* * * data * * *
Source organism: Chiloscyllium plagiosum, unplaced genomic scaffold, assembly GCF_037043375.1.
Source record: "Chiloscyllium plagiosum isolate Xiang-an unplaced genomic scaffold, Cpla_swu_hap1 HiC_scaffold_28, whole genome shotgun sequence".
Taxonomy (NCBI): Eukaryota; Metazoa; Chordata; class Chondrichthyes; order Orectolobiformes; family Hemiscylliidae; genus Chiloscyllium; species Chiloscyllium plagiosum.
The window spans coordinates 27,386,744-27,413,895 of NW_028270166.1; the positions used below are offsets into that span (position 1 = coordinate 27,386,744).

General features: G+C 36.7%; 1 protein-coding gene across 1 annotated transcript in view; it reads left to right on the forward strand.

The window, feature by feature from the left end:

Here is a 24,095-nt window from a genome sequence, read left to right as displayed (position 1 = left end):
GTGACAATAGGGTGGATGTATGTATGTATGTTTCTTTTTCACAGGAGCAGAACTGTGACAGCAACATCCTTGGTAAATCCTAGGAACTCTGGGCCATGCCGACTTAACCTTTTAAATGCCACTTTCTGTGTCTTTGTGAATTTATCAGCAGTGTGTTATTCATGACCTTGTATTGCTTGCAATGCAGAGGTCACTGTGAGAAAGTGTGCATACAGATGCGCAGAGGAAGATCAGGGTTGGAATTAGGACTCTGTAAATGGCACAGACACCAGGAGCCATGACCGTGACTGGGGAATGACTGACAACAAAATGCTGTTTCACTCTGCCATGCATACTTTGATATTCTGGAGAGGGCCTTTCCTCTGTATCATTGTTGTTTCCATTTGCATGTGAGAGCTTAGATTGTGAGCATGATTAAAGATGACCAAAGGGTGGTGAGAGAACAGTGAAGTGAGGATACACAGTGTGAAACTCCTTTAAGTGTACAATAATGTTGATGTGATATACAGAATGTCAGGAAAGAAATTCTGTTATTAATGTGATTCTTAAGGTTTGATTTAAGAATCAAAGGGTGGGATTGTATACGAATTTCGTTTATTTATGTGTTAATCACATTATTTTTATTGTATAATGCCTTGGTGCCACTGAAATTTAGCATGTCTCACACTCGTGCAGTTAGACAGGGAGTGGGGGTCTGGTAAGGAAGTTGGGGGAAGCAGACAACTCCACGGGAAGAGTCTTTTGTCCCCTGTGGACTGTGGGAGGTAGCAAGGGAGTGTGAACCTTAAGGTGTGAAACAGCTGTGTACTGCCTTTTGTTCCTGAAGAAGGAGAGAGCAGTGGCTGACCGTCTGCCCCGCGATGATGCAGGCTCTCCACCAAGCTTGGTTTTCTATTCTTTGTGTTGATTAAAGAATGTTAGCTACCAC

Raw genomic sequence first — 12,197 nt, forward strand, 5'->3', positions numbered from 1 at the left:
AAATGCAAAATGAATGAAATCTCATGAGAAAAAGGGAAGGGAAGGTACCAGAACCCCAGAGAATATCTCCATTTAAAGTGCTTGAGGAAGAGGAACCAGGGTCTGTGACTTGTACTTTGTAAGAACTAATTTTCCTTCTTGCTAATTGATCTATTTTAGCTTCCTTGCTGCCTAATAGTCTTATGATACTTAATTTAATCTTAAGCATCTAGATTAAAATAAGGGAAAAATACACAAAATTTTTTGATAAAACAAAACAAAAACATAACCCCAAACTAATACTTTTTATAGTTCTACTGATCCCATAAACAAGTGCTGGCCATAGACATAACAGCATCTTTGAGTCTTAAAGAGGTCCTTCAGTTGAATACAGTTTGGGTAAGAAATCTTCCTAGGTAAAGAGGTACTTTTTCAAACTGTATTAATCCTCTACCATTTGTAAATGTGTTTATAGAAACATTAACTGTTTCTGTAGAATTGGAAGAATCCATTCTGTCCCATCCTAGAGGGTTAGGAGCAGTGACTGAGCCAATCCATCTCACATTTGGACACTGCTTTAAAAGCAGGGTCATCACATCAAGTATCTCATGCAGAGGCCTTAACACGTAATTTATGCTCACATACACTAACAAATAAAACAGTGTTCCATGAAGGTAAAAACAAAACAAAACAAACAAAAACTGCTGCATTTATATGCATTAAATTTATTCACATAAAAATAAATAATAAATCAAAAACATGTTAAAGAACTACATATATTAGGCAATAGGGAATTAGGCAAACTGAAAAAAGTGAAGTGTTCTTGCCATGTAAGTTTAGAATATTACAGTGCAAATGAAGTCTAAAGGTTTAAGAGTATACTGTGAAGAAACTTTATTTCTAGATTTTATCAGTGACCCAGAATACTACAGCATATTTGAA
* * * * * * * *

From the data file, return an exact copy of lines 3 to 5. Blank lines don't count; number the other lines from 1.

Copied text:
Taxonomy (NCBI): Eukaryota; Metazoa; Chordata; class Chondrichthyes; order Orectolobiformes; family Hemiscylliidae; genus Chiloscyllium; species Chiloscyllium plagiosum.
The window spans coordinates 27,386,744-27,413,895 of NW_028270166.1; the positions used below are offsets into that span (position 1 = coordinate 27,386,744).

General features: G+C 36.7%; 1 protein-coding gene across 1 annotated transcript in view; it reads left to right on the forward strand.